Caveh Zahedi

It was too weird to be true. In April, 2011, friends from near and far began forwarding me an article about someone I had not spoken to in some time, the Brooklyn-based independent filmmaker Caveh Zahedi. The lengthy feature piece was from the New York Times and detailed the controversy Zahedi, 52, encountered following the completion of a commissioned doc titled The Sheik and I.

The fracas had begun after Caveh had been selected to take part in the Sharjah Biennial, an art event in the repressive but enormously wealthy United Arab Emirates. Owing to the content in Zahedi’s completed work, the Biennial had decided not to allow the film to be shown and was seeking through legal action to destroy every copy in existence.

Oddly, the theme chosen by the Sharjah Art Foundation, the sponsor of the Biennial, was the all-too-ironic “art as a subversive act”. When one thinks of subversion, Sharjah hardly comes to mind. Ruled since 1972 by Sheik Sultan bin Muhammad al-Qasimi, Sharjah has no free elections, no opposition parties, no free press, no trade unions and no citizenship rights for its hundreds of thousands of foreign guest workers.

I have known Caveh Zahedi since 1998. When he was still living in Los Angeles and I was attending UCLA film School, I shot and edited his half-hour doc I Was Possessed by God, a terrifying hi-8 chronicle of Caveh ingesting a heroic dose of hallucinogenic mushrooms. After several other collaborations, I had no less than nine credits, among them editor and producer, for his 2006 feature I Am A Sex Addict, Zahedi’s autobiographical account of his addiction to prostitutes shot in and around the San Francisco area for over half a decade.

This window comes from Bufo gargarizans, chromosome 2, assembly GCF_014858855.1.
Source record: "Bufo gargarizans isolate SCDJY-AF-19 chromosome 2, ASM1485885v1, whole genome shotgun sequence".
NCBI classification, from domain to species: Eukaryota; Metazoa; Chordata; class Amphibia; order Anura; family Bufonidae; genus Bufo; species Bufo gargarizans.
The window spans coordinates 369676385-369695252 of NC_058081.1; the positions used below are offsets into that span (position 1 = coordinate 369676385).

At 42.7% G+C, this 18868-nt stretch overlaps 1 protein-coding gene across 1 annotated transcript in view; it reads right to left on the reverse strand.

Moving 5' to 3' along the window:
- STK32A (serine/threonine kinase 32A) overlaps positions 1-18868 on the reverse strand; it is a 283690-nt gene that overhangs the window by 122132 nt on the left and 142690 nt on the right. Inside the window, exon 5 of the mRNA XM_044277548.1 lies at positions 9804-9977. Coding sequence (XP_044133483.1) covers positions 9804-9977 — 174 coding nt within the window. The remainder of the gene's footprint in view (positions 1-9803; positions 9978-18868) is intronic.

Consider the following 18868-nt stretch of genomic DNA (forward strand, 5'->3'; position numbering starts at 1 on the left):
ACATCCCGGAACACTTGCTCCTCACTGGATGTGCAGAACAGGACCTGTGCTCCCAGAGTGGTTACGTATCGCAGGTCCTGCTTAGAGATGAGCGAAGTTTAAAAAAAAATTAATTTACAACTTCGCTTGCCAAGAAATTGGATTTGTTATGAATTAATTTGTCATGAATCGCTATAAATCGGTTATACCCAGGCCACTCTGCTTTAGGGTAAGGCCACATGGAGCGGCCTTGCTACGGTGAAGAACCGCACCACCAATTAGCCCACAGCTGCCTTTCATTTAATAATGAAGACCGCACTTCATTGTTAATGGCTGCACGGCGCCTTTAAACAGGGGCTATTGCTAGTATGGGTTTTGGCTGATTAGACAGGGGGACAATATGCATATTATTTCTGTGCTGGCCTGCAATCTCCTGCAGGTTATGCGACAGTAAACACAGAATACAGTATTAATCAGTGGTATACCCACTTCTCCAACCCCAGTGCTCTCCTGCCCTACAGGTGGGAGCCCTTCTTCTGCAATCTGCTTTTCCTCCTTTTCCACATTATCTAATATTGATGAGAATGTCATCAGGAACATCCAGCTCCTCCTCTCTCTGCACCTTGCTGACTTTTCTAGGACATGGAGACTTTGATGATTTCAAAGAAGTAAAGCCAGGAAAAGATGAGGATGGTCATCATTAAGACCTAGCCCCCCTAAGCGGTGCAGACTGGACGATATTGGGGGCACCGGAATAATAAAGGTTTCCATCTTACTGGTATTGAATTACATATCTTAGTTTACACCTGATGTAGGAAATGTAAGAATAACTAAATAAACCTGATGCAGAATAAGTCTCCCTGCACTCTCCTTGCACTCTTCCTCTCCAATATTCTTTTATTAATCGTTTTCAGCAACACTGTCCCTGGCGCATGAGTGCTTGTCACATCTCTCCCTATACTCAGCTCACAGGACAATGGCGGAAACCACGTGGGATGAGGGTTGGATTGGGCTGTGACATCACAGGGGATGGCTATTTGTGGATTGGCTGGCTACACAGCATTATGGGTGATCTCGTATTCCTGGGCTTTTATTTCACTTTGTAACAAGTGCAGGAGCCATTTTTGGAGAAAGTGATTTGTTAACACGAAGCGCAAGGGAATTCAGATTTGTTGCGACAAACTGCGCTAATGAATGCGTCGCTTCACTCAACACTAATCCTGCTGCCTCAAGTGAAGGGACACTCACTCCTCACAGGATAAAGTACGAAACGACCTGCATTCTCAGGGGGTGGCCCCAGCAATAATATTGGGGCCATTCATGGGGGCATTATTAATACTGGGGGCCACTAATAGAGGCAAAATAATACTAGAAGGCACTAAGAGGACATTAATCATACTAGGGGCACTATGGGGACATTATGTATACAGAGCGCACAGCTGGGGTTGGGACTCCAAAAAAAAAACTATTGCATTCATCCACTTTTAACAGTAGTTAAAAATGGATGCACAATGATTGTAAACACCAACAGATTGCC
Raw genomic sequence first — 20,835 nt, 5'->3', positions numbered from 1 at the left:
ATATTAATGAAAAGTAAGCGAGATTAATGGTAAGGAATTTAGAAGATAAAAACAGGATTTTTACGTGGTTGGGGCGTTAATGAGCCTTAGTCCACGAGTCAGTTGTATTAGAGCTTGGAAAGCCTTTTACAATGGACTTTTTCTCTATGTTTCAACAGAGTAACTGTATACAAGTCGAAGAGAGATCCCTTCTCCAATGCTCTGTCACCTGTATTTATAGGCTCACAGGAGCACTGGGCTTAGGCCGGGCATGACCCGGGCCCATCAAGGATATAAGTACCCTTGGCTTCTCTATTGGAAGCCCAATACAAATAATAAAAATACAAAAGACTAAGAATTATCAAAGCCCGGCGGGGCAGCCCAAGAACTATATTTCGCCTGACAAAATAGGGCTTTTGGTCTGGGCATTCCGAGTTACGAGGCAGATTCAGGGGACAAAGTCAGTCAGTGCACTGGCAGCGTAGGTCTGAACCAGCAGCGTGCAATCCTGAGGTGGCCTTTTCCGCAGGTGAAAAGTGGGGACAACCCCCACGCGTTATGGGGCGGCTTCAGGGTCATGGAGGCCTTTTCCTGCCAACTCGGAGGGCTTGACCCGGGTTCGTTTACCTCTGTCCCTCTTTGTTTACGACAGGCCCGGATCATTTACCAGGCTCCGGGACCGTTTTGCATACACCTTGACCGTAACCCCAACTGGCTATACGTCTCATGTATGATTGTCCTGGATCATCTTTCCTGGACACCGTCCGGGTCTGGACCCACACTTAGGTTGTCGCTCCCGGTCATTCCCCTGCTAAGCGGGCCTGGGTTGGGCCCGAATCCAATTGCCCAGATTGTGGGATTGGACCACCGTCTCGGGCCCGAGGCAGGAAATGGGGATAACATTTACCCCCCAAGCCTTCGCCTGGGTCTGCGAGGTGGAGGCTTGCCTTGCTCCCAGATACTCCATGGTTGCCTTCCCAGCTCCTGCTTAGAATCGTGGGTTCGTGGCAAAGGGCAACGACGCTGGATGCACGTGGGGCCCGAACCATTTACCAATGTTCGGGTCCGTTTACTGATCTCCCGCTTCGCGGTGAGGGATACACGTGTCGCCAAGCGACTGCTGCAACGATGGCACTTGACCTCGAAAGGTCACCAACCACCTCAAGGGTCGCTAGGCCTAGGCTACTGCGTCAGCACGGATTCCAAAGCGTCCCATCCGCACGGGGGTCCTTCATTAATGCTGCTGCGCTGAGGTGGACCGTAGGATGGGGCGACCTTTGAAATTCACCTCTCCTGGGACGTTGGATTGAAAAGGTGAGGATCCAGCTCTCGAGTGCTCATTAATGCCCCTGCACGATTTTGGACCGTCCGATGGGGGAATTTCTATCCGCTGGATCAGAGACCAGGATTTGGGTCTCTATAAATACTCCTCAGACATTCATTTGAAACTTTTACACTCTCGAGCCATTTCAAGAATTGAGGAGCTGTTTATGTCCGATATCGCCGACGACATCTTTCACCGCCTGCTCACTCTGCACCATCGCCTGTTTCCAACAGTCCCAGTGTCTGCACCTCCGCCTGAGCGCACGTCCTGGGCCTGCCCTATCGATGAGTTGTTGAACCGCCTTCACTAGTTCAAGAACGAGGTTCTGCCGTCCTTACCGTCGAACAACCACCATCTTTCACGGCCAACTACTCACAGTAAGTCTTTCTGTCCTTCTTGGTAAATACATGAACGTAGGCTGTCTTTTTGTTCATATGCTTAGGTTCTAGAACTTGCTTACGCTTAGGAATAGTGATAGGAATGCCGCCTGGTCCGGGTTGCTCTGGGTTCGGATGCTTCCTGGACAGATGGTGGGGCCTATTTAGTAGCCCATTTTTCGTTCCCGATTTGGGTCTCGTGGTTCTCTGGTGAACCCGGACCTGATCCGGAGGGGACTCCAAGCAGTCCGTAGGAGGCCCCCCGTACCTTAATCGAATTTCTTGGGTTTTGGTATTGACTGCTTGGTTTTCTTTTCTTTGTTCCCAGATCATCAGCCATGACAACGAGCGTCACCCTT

Years before I met Caveh Zahedi, the filmmaker had raised eyebrows with a highly transgressive portrait of his dysfunctional family, I Don’t Hate Las Vegas Anymore (1994). Vegas featured a road trip to Nevada with Caveh prodding his gambler father and delinquent half-brother to ingest Ecstasy with him in the hopes of producing a better film. The film went on to the Critic’s Prize at the Rotterdam International Film Festival where Caveh proceeded to take ecstasy at the screening, tripping heavily during the Q&A. I couldn’t help but wonder what Sharjah’s Canadian-born curator Rasha Salti had been thinking when she decided to enlist Zahedi for the Biennial.
I Am a Sex Addict
 These days I mostly write scripts, teach and occasionally program a film festival or two in Eastern Europe. Through 2011, Caveh forwarded me rough cuts of The Sheik and I as it evolved from the twenty-minute, rejected Biennial piece to the eventual feature that premiered at South by Southwest (SXSW) in March 2012.

Using some of the stylistic conceits similar to those found in the irreverent I Am A Sex Addict, Sheik move deftly between Zahedi’s first-person camera address, found footage, home movies and even animation as the story moves to and from Sharjah. Caveh’s signature technique of rolling on every uncomfortable interaction with the foundation staff, foreign workers, and exiled artists reveals a climate in which the subjects are constantly censoring themselves and each other. Unsure as to exactly what he is supposed to be shooting in this cultural void, Caveh finally settles on filming a film within a film – a satirical plot-driven thriller. However, with increasing suspicion of Zahedi, “a man with an Iranian sounding name but who 100% acts like an American”, he finds himself thwarted at every turn.


The tension between Caveh and the foundation finally reaches a breaking point. The director attempts to film a fictional sequence in which the autocratic sheik is kidnapped but is so grateful for his release by some Indian children that he grants rights to all of Sharjah’s foreign guest workers. After rolling on a heavily truncated version of the scene, Caveh returned to the US.

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